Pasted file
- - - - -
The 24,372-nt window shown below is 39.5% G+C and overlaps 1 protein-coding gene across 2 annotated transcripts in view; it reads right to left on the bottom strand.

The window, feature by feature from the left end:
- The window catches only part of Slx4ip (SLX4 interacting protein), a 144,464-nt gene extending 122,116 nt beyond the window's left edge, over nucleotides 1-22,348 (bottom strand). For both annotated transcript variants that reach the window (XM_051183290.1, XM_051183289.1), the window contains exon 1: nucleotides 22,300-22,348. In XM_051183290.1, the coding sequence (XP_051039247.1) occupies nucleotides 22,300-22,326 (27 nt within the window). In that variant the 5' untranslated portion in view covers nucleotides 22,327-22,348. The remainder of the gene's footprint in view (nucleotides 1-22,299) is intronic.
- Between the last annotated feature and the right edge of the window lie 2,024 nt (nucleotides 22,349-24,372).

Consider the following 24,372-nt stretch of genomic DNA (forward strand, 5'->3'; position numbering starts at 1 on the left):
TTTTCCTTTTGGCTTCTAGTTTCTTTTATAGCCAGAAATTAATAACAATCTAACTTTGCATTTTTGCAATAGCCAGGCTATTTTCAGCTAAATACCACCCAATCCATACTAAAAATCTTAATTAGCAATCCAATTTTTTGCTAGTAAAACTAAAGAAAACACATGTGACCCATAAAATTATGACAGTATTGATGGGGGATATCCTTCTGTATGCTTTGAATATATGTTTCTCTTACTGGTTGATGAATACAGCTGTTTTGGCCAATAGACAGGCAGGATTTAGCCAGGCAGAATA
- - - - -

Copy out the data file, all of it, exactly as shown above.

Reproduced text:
The 24,372-nt window shown below is 39.5% G+C and overlaps 1 protein-coding gene across 2 annotated transcripts in view; it reads right to left on the bottom strand.

The window, feature by feature from the left end:
- The window catches only part of Slx4ip (SLX4 interacting protein), a 144,464-nt gene extending 122,116 nt beyond the window's left edge, over nucleotides 1-22,348 (bottom strand). For both annotated transcript variants that reach the window (XM_051183290.1, XM_051183289.1), the window contains exon 1: nucleotides 22,300-22,348. In XM_051183290.1, the coding sequence (XP_051039247.1) occupies nucleotides 22,300-22,326 (27 nt within the window). In that variant the 5' untranslated portion in view covers nucleotides 22,327-22,348. The remainder of the gene's footprint in view (nucleotides 1-22,299) is intronic.
- Between the last annotated feature and the right edge of the window lie 2,024 nt (nucleotides 22,349-24,372).

Consider the following 24,372-nt stretch of genomic DNA (forward strand, 5'->3'; position numbering starts at 1 on the left):
TTTTCCTTTTGGCTTCTAGTTTCTTTTATAGCCAGAAATTAATAACAATCTAACTTTGCATTTTTGCAATAGCCAGGCTATTTTCAGCTAAATACCACCCAATCCATACTAAAAATCTTAATTAGCAATCCAATTTTTTGCTAGTAAAACTAAAGAAAACACATGTGACCCATAAAATTATGACAGTATTGATGGGGGATATCCTTCTGTATGCTTTGAATATATGTTTCTCTTACTGGTTGATGAATACAGCTGTTTTGGCCAATAGACAGGCAGGATTTAGCCAGGCAGAATA